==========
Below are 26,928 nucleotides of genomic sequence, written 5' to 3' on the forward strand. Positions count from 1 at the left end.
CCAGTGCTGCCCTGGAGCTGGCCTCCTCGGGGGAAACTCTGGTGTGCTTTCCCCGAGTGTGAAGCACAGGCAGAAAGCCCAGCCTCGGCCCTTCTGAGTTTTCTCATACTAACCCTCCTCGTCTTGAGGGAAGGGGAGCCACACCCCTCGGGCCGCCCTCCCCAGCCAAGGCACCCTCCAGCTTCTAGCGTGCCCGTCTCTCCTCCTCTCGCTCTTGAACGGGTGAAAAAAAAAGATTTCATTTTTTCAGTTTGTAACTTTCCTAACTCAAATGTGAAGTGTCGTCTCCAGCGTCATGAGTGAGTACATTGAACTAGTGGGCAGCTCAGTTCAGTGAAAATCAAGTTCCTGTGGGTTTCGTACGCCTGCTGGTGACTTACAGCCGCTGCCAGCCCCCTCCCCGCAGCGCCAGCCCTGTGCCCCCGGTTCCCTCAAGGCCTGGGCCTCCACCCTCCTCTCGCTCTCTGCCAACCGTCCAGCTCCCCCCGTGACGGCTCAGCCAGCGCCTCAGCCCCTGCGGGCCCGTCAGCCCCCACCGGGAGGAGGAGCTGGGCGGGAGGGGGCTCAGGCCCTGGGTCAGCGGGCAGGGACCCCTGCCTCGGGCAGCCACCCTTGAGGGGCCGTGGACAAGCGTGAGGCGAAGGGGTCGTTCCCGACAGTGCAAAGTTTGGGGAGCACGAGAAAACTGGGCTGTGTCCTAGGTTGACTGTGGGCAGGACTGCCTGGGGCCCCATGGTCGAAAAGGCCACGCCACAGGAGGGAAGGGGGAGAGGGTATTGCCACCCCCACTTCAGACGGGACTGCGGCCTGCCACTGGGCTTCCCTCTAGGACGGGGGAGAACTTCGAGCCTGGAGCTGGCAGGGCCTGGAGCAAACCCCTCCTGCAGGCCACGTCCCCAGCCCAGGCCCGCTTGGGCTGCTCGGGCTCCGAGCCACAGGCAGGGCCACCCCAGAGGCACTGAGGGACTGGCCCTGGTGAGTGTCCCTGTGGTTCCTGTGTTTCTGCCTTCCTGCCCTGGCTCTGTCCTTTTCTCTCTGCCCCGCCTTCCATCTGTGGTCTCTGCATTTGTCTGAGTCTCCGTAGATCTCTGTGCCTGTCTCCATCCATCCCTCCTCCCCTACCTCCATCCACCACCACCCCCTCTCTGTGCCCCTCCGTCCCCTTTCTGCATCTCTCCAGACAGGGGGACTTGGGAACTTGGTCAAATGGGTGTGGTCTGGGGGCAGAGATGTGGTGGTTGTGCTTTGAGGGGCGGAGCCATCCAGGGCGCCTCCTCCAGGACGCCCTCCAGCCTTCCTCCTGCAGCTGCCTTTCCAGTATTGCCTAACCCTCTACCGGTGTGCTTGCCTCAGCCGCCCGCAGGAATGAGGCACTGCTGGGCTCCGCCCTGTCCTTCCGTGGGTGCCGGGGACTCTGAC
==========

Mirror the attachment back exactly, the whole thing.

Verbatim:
Below are 26,928 nucleotides of genomic sequence, written 5' to 3' on the forward strand. Positions count from 1 at the left end.
CCAGTGCTGCCCTGGAGCTGGCCTCCTCGGGGGAAACTCTGGTGTGCTTTCCCCGAGTGTGAAGCACAGGCAGAAAGCCCAGCCTCGGCCCTTCTGAGTTTTCTCATACTAACCCTCCTCGTCTTGAGGGAAGGGGAGCCACACCCCTCGGGCCGCCCTCCCCAGCCAAGGCACCCTCCAGCTTCTAGCGTGCCCGTCTCTCCTCCTCTCGCTCTTGAACGGGTGAAAAAAAAAGATTTCATTTTTTCAGTTTGTAACTTTCCTAACTCAAATGTGAAGTGTCGTCTCCAGCGTCATGAGTGAGTACATTGAACTAGTGGGCAGCTCAGTTCAGTGAAAATCAAGTTCCTGTGGGTTTCGTACGCCTGCTGGTGACTTACAGCCGCTGCCAGCCCCCTCCCCGCAGCGCCAGCCCTGTGCCCCCGGTTCCCTCAAGGCCTGGGCCTCCACCCTCCTCTCGCTCTCTGCCAACCGTCCAGCTCCCCCCGTGACGGCTCAGCCAGCGCCTCAGCCCCTGCGGGCCCGTCAGCCCCCACCGGGAGGAGGAGCTGGGCGGGAGGGGGCTCAGGCCCTGGGTCAGCGGGCAGGGACCCCTGCCTCGGGCAGCCACCCTTGAGGGGCCGTGGACAAGCGTGAGGCGAAGGGGTCGTTCCCGACAGTGCAAAGTTTGGGGAGCACGAGAAAACTGGGCTGTGTCCTAGGTTGACTGTGGGCAGGACTGCCTGGGGCCCCATGGTCGAAAAGGCCACGCCACAGGAGGGAAGGGGGAGAGGGTATTGCCACCCCCACTTCAGACGGGACTGCGGCCTGCCACTGGGCTTCCCTCTAGGACGGGGGAGAACTTCGAGCCTGGAGCTGGCAGGGCCTGGAGCAAACCCCTCCTGCAGGCCACGTCCCCAGCCCAGGCCCGCTTGGGCTGCTCGGGCTCCGAGCCACAGGCAGGGCCACCCCAGAGGCACTGAGGGACTGGCCCTGGTGAGTGTCCCTGTGGTTCCTGTGTTTCTGCCTTCCTGCCCTGGCTCTGTCCTTTTCTCTCTGCCCCGCCTTCCATCTGTGGTCTCTGCATTTGTCTGAGTCTCCGTAGATCTCTGTGCCTGTCTCCATCCATCCCTCCTCCCCTACCTCCATCCACCACCACCCCCTCTCTGTGCCCCTCCGTCCCCTTTCTGCATCTCTCCAGACAGGGGGACTTGGGAACTTGGTCAAATGGGTGTGGTCTGGGGGCAGAGATGTGGTGGTTGTGCTTTGAGGGGCGGAGCCATCCAGGGCGCCTCCTCCAGGACGCCCTCCAGCCTTCCTCCTGCAGCTGCCTTTCCAGTATTGCCTAACCCTCTACCGGTGTGCTTGCCTCAGCCGCCCGCAGGAATGAGGCACTGCTGGGCTCCGCCCTGTCCTTCCGTGGGTGCCGGGGACTCTGAC